We’ve experienced these high line pressures to be a localized gathering issue not a regional takeaway problem. We believe that installing compression in the appropriate areas and further transitioning from vertical wells to horizontal wells will allow us to mitigate the impact of this issue.

The combined production impact of the gasoline downtime and the high line pressures was approximately 200 Boe per day for the quarter. Our increased midpoint production guidance for the year to approximate 3.5 million Boe takes into account the impact of these issues and the production uplift from the incremental capital program.

Activity levels across the Wattenberg will likely remain elevated as the midstream operators are actively keeping up with processing capacity needs. DCP for example just announced that it will double the size of its DJ Basin gathering and processing system by 2014. On the oil side, our DJ Basin differential remains at a flat $8 deducted WTI, which is an all-in fee incorporating transportation costs.

In the second quarter, per unit lease operating expense continued to decline to $9.45 per Boe down from $12.03 per Boe in the first quarter. This is a significant improvement, but is still above our original estimates. The biggest contributor of our higher LOE expense has been the increased cost of operating horizontal wells in the initial months of production, which have required in most cases 24-hour supervision and equipment rentals as permanent infrastructure is installed.

Our annual guidance was based on limited historical data for the horizontal wells and initial operating costs were the most difficult to predict. As the horizontal wells produced in the later months, their monthly cost to operate comes more closely in line with our original estimates.

In addition, our lease operating expense was negatively impacted by the high line pressures, which knock some vertical wells offline and required installation of compression to push gas into gathering system in addition to the cost of reestablishing production. Going forward, we are revising our full-year lease operating expense guidance to be in the range of $8.50 to $9.50 per Boe, an increase of a $1.30 per barrel.

The last topic I’d like to discuss is our drilling plan and capital budget for the remainder of the year inclusive of the significant increase in capital. Our development capital budget now stands at $398 million with the addition of five horizontal Niobrara B bench wells and different inventory catalyst in the Wattenberg and Arkansas.

In addition, we continue to transition our Niobrara development program away from vertical wells to a horizontal well development program. In the second half of this year, we plan to reallocate capital away from 20 vertical wells and instead drill four more horizontal Niobrara wells. All combined, in 2012, we expect to drill 35 horizontal Niobrara wells and one horizontal Codell well.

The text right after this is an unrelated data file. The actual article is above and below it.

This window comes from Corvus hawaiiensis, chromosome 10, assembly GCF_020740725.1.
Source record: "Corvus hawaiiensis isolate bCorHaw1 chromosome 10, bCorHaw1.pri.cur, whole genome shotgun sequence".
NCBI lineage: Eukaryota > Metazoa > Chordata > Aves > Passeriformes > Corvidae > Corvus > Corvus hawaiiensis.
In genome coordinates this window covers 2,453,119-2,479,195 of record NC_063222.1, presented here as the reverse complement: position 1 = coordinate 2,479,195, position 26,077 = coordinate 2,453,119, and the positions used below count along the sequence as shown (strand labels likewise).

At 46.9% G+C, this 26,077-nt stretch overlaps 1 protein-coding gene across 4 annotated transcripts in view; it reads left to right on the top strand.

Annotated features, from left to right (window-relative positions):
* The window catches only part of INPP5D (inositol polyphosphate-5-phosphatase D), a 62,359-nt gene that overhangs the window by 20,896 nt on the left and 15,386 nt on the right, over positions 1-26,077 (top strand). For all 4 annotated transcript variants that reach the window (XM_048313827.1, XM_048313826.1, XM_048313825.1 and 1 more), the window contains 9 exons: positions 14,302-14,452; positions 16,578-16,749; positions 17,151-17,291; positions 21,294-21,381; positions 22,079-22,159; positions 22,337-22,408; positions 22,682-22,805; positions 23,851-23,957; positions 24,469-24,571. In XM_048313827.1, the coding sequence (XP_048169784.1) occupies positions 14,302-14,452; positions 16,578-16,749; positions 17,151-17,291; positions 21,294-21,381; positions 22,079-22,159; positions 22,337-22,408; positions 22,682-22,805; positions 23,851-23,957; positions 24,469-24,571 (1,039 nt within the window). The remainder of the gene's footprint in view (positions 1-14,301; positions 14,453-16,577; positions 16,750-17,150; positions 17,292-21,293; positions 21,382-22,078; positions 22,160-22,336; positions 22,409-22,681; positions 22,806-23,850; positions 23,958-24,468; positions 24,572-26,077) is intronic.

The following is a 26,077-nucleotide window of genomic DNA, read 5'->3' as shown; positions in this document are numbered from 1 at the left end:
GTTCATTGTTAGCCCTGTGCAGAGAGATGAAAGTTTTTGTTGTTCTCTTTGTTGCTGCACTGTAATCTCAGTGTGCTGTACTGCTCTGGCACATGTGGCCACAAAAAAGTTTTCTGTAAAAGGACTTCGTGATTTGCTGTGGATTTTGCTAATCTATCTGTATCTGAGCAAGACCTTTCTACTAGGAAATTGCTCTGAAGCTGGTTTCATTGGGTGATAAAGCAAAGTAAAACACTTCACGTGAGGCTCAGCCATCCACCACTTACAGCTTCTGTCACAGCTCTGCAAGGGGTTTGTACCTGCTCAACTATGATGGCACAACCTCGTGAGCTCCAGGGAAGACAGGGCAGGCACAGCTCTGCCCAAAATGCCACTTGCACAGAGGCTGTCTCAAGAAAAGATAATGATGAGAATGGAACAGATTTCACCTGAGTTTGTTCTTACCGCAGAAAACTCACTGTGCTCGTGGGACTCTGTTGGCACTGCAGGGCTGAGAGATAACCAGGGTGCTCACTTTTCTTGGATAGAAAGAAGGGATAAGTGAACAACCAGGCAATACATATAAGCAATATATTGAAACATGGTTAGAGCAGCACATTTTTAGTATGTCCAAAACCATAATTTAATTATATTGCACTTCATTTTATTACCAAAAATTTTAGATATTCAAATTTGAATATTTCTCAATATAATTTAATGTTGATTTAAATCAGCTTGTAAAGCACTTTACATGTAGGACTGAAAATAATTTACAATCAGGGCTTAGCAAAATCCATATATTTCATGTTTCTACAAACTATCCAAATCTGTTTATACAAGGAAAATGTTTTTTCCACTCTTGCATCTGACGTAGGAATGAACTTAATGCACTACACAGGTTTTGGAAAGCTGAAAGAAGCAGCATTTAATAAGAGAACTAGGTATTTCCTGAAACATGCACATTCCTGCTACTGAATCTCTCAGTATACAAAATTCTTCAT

Our increasing focus on the horizontal Niobrara program is due to the positive results achieved today. Since we began our development program in July 2011, we’ve spud 22 wells and completed 20 wells. Our 30-day average production rate on 16 of those wells is 470 Boe per day at 74% oil, and our 60-day average production rate on 11 wells is 373 Boe per day at 72% oil. Both of these rates are in line with our projections.

We continue to experience a flatting of vendor cost in the Rocky Mountain and Mid-Continent regions. Vendor services including drilling rigs and stimulation crews have been adequate to meet our development schedule and we do not predict this to change. Although we have not experienced water limitations, we are in discussions with various water providers to ensure supplies are available in the future.

With that, I’d like now to turn the call over to Wade to summarize our financial performance.

Wade E. Jaques

Thanks, Gary. It is my pleasure to report that Bonanza Creek enjoyed strong financial performance for the second quarter. We noted earlier that during the quarter the company began a divestiture process for its California properties. Under GAAP these properties have been disclosed as discontinued operations and are reflected as such in our 10-Q and the statement of operations and balance sheet in the earnings release. For the purposes of reporting actual performance for the quarter, all financial results discussed today include California as part of our continuing operations.

Our balance sheet continues to be very strong with only a 10% long-term debt to capital ratio at June 30. We ended the quarter with $52.6 million outstanding on a borrowing base of $245 million. However, on August 1, 2012, the company’s availability was reduced to $197 million due to a $48 million letter of credit required to facilitate the company’s leasehold acquisition in the Wattenberg field. Finally, as Mike mentioned earlier, we reported record sales volumes, revenues earnings and EBTIDAX for the quarter.

Regarding expenses for the quarter, as Gary explained, we continue to bring down per unit lease operating expense, having improved this metric over each of the previous two quarters. Our LOE for the second quarter was $9.45 per Boe as compared to $12.03 and $13.20 per Boe respectively. We should continue to see our per unit cost decline as production increases and the cost for new horizontal wells decline and stabilize in the outer months.